Sunday, November 11, 2007

Meditating on the Loving Father

The parable of the Loving Father, a.k.a. the Prodigal Son, has captured my attention this weekend. My favorite depiction of the parable is by Rembrandt. I post his work from the Web Gallery of Art for your reflection and meditation this Lord's Day.


Rembrandt
The Return of the Prodigal Son
c. 1669
Oil on canvas, 262 x 206 cm
The Hermitage, St. Petersburg

Artistic Commentary from the Web Gallery of Art
Rembrandt's final word is given in his monumental painting of the Return of the Prodigal Son. Here he interprets the Christian idea of mercy with an extraordinary solemnity, as though this were his spiritual testament to the world. It goes beyond the works of all other Baroque artists in the evocation of religious mood and human sympathy. The aged artist's power of realism is not diminished, but increased by psychological insight and spiritual awareness. Expressive lighting and colouring and the magic suggestiveness of his technique, together with a selective simplicity of setting, help us to feel the full impact of the event.

The main group of the father and the Prodigal Son stands out in light against an enormous dark surface. Particularly vivid are the ragged garment of the son, and the old man's sleeves, which are ochre tinged with golden olive; the ochre colour combined with an intense scarlet red in the father's cloak forms an unforgettable colouristic harmony. The observer is roused to a feeling of some extraordinary event. The son, ruined and repellent, with his bald head and the appearance of an outcast, returns to his father's house after long wanderings and many vicissitudes. He has wasted his heritage in foreign lands and has sunk to the condition of a swineherd. His old father, dressed in rich garments, as are the assistant figures, has hurried to meet him before the door and receives the long-lost son with the utmost fatherly love.

The occurrence is devoid of any momentary violent emotion, but is raised to a solemn calm that lends to the figures some of the qualities of statues and gives the emotions of a lasting character, no longer subject to the changes of time. Unforgettable is the image of the repentant sinner leaning against his father's breast and the old father bending over his son. The father's features tell of a goodness sublime and august; so do his outstretched hands, not free from the stiffness of old age. The whole represents a symbol of all homecoming, of the darkness of human existence illuminated by tenderness, of weary and sinful mankind taking refuge in the shelter of God's mercy.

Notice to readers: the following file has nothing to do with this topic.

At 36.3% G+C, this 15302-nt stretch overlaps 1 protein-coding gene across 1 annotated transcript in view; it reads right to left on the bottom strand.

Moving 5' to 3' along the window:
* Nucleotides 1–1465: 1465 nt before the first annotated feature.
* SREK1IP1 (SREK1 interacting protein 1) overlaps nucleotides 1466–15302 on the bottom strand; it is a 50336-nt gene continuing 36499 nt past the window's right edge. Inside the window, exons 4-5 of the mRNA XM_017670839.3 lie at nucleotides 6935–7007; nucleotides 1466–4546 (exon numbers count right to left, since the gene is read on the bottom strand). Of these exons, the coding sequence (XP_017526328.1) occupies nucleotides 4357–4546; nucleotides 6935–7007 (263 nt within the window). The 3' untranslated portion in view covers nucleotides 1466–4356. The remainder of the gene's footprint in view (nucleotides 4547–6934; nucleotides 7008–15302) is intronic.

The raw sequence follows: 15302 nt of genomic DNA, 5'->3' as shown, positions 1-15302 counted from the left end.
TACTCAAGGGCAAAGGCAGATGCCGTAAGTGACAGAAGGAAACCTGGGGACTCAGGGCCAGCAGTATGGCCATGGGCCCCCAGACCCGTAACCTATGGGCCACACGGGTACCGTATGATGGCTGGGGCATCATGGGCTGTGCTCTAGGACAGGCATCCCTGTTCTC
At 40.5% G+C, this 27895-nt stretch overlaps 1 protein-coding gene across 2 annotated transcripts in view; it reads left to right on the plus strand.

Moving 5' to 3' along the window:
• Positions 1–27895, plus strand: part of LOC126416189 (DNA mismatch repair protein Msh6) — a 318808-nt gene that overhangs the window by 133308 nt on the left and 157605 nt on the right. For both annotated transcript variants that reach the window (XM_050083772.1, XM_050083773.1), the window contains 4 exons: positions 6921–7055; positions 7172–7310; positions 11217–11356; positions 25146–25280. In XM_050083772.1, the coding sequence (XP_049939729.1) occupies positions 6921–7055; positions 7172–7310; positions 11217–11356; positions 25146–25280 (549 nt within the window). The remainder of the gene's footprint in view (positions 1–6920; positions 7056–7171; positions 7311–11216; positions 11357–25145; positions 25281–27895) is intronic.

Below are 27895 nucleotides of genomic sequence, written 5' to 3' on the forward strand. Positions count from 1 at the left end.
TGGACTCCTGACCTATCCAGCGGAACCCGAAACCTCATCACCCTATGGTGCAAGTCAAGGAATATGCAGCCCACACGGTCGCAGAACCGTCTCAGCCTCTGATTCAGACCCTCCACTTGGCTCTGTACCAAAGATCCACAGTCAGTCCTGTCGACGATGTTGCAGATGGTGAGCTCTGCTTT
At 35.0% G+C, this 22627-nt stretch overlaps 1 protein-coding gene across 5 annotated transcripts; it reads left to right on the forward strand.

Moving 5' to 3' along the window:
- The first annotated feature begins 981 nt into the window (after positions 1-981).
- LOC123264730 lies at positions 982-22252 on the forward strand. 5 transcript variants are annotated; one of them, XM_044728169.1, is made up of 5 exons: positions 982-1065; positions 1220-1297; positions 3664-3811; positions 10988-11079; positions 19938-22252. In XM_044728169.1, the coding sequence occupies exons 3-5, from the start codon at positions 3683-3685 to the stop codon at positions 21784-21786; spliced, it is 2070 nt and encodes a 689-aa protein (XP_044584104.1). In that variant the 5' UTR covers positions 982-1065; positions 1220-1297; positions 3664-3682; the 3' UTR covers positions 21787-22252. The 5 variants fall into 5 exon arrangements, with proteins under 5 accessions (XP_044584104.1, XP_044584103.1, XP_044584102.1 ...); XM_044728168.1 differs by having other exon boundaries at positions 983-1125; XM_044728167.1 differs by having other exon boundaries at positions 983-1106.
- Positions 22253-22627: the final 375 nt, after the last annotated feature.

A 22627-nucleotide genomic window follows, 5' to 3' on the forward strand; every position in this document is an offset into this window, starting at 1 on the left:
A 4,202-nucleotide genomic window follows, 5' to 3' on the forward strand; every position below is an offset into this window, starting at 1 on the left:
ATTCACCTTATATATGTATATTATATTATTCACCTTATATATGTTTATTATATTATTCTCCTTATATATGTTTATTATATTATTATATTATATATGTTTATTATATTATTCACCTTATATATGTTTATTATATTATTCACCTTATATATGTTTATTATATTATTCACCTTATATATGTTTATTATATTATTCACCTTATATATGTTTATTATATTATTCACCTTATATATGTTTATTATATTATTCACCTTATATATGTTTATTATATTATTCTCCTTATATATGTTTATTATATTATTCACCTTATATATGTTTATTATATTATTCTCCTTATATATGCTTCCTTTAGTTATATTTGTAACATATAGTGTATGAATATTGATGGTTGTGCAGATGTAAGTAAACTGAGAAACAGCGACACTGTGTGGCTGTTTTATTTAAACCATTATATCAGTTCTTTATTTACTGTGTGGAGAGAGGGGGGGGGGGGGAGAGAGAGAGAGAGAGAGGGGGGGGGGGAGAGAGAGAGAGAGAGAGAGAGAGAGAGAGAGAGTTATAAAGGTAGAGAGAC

3 comments:

Rex Ray said...

Emily,
Rembrandt’s painting is touching, but it’s not in keeping with Scripture as to the location of the reunion and the father’s age. Also the father looks like he could be half blind.

In his painting, the locating is in the father’s home, and the father looks more old and feeble that the guy with the cane.

The Scripture says. “…But while the son was still a long way off, his father saw him…He ran, threw his arms around his neck, and kissed him.” (Luke 15:20)

So the location was on a road or pasture land, and the father was probably in his 50’s or younger since he chose to run. Recognizing him a long way off, meant the father had good eyesight.

The touching part of the Bible account was the father was probably constantly looking for his son. He didn’t just by chance see him. He could have had one of his servants on the constant look-out, but his heart longed for his return and he stayed on watch.

Such is with our heavenly Father. He longs to see us.

Emily Hunter McGowin said...

Rex, my friend, let's enjoy the painting for what it is: a work of art. An artistic interpretation of a Bible story--one of the most well-known, in fact. I understand your concern for accuracy, but Rembrandt was interpreting the story using images and concepts from his own culture. Plus, the focus is not on the details you describe, but the tenderness between the begging, pleading son and the father embracing him. Nevertheless, even if he did get it all wrong, the man was an artistic genius. Let's just enjoy his art for art's sake.

Anonymous said...

Emily, this is a topic I too have been wrestling with..well, the loving father part. God is showing me that he longs to love me, to embrace me, to hold me..but I have to let him. Thanks for the reminder...Lory